As a leader you are seen, heard and known whether you want to be or not. Your team sees and experiences your strengths and they also know where you need to grow. It’s also likely that they openly discuss all this. Leaders are generally a source of great interest.
I know this based upon a plethora of data and conversations. For the last 20 years I have worked with hundreds of leaders and their teams. 360-degree assessments and qualitative interviews are a standard part of the leadership development programs I design. There is often a strong correlation between the quantitative data, verbatim comments and qualitative interviews. There are always a few contradictions as well, which is understandable given the diverse needs on a team. But mostly there is a lot of agreement; the ratings and comments align well. This makes it fairly easy for the client to choose a few important development goals related to their team, work and business priorities.
I often advocate for leaders to be thoughtfully open with their team (and select others) about their development topics. I say thoughtfully because it’s important to share the goals that most impact their team’s engagement and make a positive difference on the climate they experience. There will also be topics that are best to work on more privately. When a leader is transparent about their own development they model self-awareness, confidence and vulnerability. This also makes it more likely that their team will take greater ownership of their own development needs.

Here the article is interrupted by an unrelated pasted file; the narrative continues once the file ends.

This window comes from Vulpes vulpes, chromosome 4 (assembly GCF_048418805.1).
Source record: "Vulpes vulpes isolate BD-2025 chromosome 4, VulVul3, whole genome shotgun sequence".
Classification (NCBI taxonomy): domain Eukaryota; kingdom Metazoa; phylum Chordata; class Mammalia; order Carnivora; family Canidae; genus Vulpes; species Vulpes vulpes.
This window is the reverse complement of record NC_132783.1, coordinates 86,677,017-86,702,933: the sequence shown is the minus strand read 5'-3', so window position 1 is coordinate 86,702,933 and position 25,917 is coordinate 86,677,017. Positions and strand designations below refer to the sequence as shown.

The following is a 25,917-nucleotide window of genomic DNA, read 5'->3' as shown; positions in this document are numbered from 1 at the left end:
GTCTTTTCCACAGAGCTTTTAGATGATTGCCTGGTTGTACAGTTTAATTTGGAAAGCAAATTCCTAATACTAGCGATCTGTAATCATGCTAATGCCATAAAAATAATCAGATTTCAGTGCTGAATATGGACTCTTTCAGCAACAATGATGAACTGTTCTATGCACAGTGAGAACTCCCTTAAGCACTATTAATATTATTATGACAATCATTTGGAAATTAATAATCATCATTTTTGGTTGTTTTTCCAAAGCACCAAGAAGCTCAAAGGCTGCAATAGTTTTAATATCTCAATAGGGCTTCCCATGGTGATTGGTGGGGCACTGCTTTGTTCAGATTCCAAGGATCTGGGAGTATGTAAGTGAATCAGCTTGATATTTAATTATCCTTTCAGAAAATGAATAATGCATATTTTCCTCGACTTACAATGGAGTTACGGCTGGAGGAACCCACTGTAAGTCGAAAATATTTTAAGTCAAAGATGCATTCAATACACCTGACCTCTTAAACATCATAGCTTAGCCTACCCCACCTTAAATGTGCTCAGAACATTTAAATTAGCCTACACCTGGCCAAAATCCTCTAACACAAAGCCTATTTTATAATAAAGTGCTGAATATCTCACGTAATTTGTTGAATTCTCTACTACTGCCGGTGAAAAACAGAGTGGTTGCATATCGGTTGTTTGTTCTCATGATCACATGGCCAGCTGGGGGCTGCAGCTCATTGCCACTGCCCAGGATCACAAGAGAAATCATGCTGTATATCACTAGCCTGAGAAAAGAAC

Of course, if you decide to share important development goals with your team you need to show progress on your goals. It doesn’t have to be perfect to make an impact. You need to demonstrate that you are trying and your team needs to be able see and experience the changes you are making.
It should sound a little daunting. Changing our leadership habits and behaviors is challenging. They helped us achieve in the past but they may not be as effective in our current context. As a leader, you are already vulnerable. By owning, sharing and working on your development goals you are embracing reality. I call that courageous.
Welcome to Moira's blog. I write a (mostly) monthly post about the work of building better work places: people strategies, systems, teams and leaders.